Riverdale Park in Prince George’s County, Md., is the kind of place where a civil engineer-turned-pitmaster from El Salvador can make a go of Central Texas barbecue and win. Where a single mom can find an affordable new house. Where young professionals can walk their dogs on popular trails along the Route 1 corridor.

And where a longtime resident loves her neighborhood so much that she is just fine if it doesn’t get too desirable. Mickey Gee, 89, grew up in Riverdale Park, moved away and then returned about 20 years ago.

“It’s a good neighborhood,” said Gee, who dropped by the neighborhood’s informal hub, the Town Center Market, on a recent Friday during a break from her volunteer shift at a local church. “Everybody gets along here.”

Fernando Gonzalez and Debby Portillo, married business partners, opened their restaurant in April 2020, keeping the previous owners’ sign on the building. The 2Fifty Texas BBQ sign heralds their popular barbecue.

“We love this Bohemian-style, laid-back neighborhood,’’ Gonzalez said.

With 7,200 residents, Riverdale Park has a mix of housing, including Victorian, Craftsman-style and Sears kit homes, 1960s apartment buildings, and newer townhouse developments built on the site of a World War II government housing community for the ERCO aircraft manufacturing plant.

“It’s very much like a small town, super close to D.C. and inside the Beltway,” said real estate agent Don Bunuan of Go Brent.

In 1801, Belgian aristocrat Henri Joseph Stier settled on 800 acres between two tributaries of the Anacostia River and built a mansion named Riversdale, which is now a museum. Stier’s daughter married into the prominent Calvert family of Maryland and lived in the house after her parents returned to Belgium. Her son, Charles Benedict Calvert, took over the house after his parents’ deaths. He helped found the U.S. Agricultural Society and sold adjoining Rossborough Farm to the Maryland Agricultural College, which became the University of Maryland. He was the first president of its board of regents and is considered the father of the university.

The town has gone through many iterations of its name over the years, and took the name Riverdale Park in 1998.

The town is jigsaw-puzzle-shaped, with Baltimore Avenue/Route 1 forming the western border, Albion Road and the University of Maryland to the north, Kenilworth Avenue/Md. Route 201 to the east, and a sawtooth-shaped southern border of the Anacostia River and Lafayette Place.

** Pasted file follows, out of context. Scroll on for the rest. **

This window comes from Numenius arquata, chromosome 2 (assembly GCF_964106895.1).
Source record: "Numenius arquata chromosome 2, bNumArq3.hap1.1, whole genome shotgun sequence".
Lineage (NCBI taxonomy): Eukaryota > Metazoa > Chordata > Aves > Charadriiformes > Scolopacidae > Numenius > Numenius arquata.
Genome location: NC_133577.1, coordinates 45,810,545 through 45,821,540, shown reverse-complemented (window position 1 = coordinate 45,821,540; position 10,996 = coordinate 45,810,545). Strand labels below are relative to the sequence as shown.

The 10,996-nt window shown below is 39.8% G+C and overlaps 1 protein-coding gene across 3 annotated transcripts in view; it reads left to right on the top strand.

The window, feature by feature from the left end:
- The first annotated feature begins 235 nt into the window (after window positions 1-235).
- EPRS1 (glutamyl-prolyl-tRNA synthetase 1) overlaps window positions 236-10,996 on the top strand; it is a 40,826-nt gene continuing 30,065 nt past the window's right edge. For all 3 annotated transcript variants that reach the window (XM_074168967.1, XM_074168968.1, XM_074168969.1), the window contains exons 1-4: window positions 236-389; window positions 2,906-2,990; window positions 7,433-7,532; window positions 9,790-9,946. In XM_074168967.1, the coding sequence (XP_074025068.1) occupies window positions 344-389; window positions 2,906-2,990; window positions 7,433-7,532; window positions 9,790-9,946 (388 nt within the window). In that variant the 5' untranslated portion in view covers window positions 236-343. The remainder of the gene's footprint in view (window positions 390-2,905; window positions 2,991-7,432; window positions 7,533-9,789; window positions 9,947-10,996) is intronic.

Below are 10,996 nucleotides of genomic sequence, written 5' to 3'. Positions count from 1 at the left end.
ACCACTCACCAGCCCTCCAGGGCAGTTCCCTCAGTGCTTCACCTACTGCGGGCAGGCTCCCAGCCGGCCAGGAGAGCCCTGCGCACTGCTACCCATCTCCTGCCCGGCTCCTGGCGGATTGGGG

Residents appreciate the College Park Trolley Trail linking Hyattsville, Riverdale Park and College Park; and the Northeast Branch Trail, with Lake Artemesia at the northern trailhead. Regular events include the Thursday farmers market and a summer patio concert series at the popular Town Center Market. Riverdale Park is also part of the Anacostia Trails Heritage Area, with themed heritage routes in Prince George's County.

Over the past several years, the town center has attracted several restaurants. Riverdale Park Station opened in 2017 as a mixed-use development on the old ERCO site and the home of Prince George’s County’s first Whole Foods Market. (A vintage 415-C model ERCO plane is mounted at the shopping center entrance.)

“There are some weeks I don’t get in my car,” said Dan Collinge, a program analyst with the Interior Department who moved to Riverdale Park in 2015.

In some places he’s lived, Collinge said, residents expect the town to adapt to them.

“Here people adapt to become more like Riverdale Park. Instead of going home after work and shutting themselves inside, people are oriented to the public spaces, like the farmers market and the Town Center Market. We’ve met so many people out walking our dog on the trails,” he said.

Marsha Dixon moved to Riverdale Park from Washington in 2014, just a few months before her son, Quentin, was born.

“I couldn’t find anywhere I could afford,” she said. “A friend of mine said, ‘If you head up Baltimore Avenue in D.C., the road changes. Just keep going up and you’ll see new construction.’ I fell in love with the area.”

Dixon, in-house counsel for Nasdaq, was a member of the town council until recently. She described Riverdale Park as welcoming, neighborly and family-friendly. She said the neighborhood is “diverse in every way. We’re African American. Our neighbors are White, Indian, gay and lesbian. It’s great because this is what my son thinks is normal.”

Living there: Route 1 is a main thoroughfare in Riverdale Park, and residents have easy access to the Gateway Arts District, including the Pyramid Atlantic Art Center of Hyattsville. Nearby is College Park Airport, the oldest continually operating airport in the world.

In the past year, 48 houses were sold, for an average price of $481,038, according to real estate agent Bunuan of Go Brent. The highest-priced house was $775,000, built in 2020 with five bedrooms and three bathrooms. The lowest-priced was a three-bedroom, two-bathroom house built in 1959, for $280,000. There are 11 houses on the market, with prices ranging from $549,000 for a four-bedroom, two-bathroom house built in 1940 to $660,000 for a five-bedroom, four-bathroom house built in 2018.

Schools: Riverdale Elementary, William Wirt Middle, Parkdale High, Bladensburg High.

Transit: Riverdale Park is 1.4 miles from the College Park Metro station on the Green Line. Four bus services — WMATA, TheBus, Route 1 Ride and Riverdale Park Station Shuttle — serve the area. MARC train service is available at the Riverdale Station. Two stations on Maryland’s light-rail Purple Line — Riverdale Park North-UMD and Riverdale Park-Kenilworth — are planned for Riverdale Park.

If you’d like your neighborhood featured in Where We Live, email kathy.orton@washpost.com.